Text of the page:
Wet rope keeps feet dry

weaving

I am intrigued by rag rugs, braided wool rugs and more recently rope rugs.  The Mountaineer, a local backcountry outfitter, has several coiled rope rugs, which are simply duct taped together, in their store.  The first few turns are glued and then the balance are held together with duct tape.  Way cool.  The bright colors of climbing ropes really stand out this way.  After a rope is used fairly briefly, it looses its strength and can’t be used for climbing so they use old ropes for these rugs.  I have to figure out how to become the final resting place for old rope.
weaving

In the meantime, there was devastating flooding in the Adirondacks after Hurricane Irene last August.  This dampened the inventory of a local hardware store which happens to carry climbing rope.  It could no longer be sold as climbing rope and I bought it with the intent of taping up a rug. Then I thought it might be fun to weave a rug with it.  While the end product is fun, the weaving itself was challenging because I basically had to pass a coil of rope through the weaving shed (that little space between the upper and lower threads) about 50 times.  But in no time I had a rug, which has been claimed by my son and will be heading south today to keep his feet dry.

Works in process

I am a work in process.  I have started physical therapy, actually put a sneaker on my foot and used an exercise machine!  Yeah.  I was given permission to throw my crutches in the Lake and am walking about on my own two feet, with the aid of a walking cast.  This goes in the Lake in three weeks.  My mobility has enabled me to tackle and almost complete a myriad of projects and now I can cook and bake in the kitchen without the aid of a chair in the middle of the kitchen.  I am still not getting out too much due to the layer of ice over everything so all my recent adventures have taken place at home on the range.

On the knitting front, I am working on two Santa Cruz hoodies as an overdue gift for two young boys.  One is taking up a ton of yarn and I ran out of one color on the sleeve so did a sleeve-sleeve transfusion.  I used the yarn from the long sleeve as I ripped it out, to knit the short sleeve.  So while one shrunk, the other grew until they were even, then I had to add a stripe.  As soon as I finish them, I have given myself permission to begin work on a Aran sweater for my son.  He has approved the pattern and yarn and if I can stick to the pattern and knit the gauge, all should go well. (ha ha ha)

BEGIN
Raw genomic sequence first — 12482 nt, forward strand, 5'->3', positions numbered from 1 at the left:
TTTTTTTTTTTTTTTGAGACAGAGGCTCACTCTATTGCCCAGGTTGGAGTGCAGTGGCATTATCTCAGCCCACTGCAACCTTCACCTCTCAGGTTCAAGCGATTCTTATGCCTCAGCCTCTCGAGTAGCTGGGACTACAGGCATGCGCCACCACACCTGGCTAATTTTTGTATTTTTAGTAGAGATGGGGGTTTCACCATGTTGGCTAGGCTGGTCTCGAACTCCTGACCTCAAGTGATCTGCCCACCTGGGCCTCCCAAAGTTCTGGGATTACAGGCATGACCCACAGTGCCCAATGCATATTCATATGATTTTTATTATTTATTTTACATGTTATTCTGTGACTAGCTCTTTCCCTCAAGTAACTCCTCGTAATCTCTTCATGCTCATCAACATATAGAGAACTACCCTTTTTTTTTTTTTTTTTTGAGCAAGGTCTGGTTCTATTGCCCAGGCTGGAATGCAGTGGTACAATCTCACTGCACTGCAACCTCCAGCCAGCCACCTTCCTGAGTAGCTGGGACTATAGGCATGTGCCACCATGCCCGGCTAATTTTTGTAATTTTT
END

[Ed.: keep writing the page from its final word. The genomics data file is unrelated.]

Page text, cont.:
Circle of Loki

 

 

 

 

 

On the quilting front, I finished the cat quilt and Loki spends a lot of time sleeping on it curled into a tight ball.  Once that was finished, I tackled the machine quilting of my kaleidoscope quilt.  I had to   wrestle the queen size quilt through my sewing machine but now have only the borders left.  I devised a quilting pattern that avoids dragging the whole thing through the machine again.  I am having mild panic that the marker I am using – now like an artist’s paintbrush all over the quilt- won’t come out as easily as the manufacturer says it will.  Why do I always ignore the suggestion to try a test patch first?

 

 

Quilting

Weaving has had mixed results.  I was able to use my walking cast to work the treadles of the floor loom but felt a bit like Herman Munster.  So my twill scarves remain on it.  I have been weaving with my rigid heddle loom and am trying to master a table runner for my daughter.  The first was a disaster.  I used rayon, which looked so pretty and shiny, but didn’t stretch – at all – and wasn’t able to hide my weaving errors.  Now I am using recycled cotton and applying the lessons learned from the rayon disaster.

Weaving in progress

 

 

Baking is going well.  I used my new crumpet rings with great success, make sandwich rolls regularly, have found a source of rennet to continue making mozzarella cheese and think I may have perfected the art of bagels.  More about that later because it involves broiling, boiling and baking.

Crumpets

 

Rolls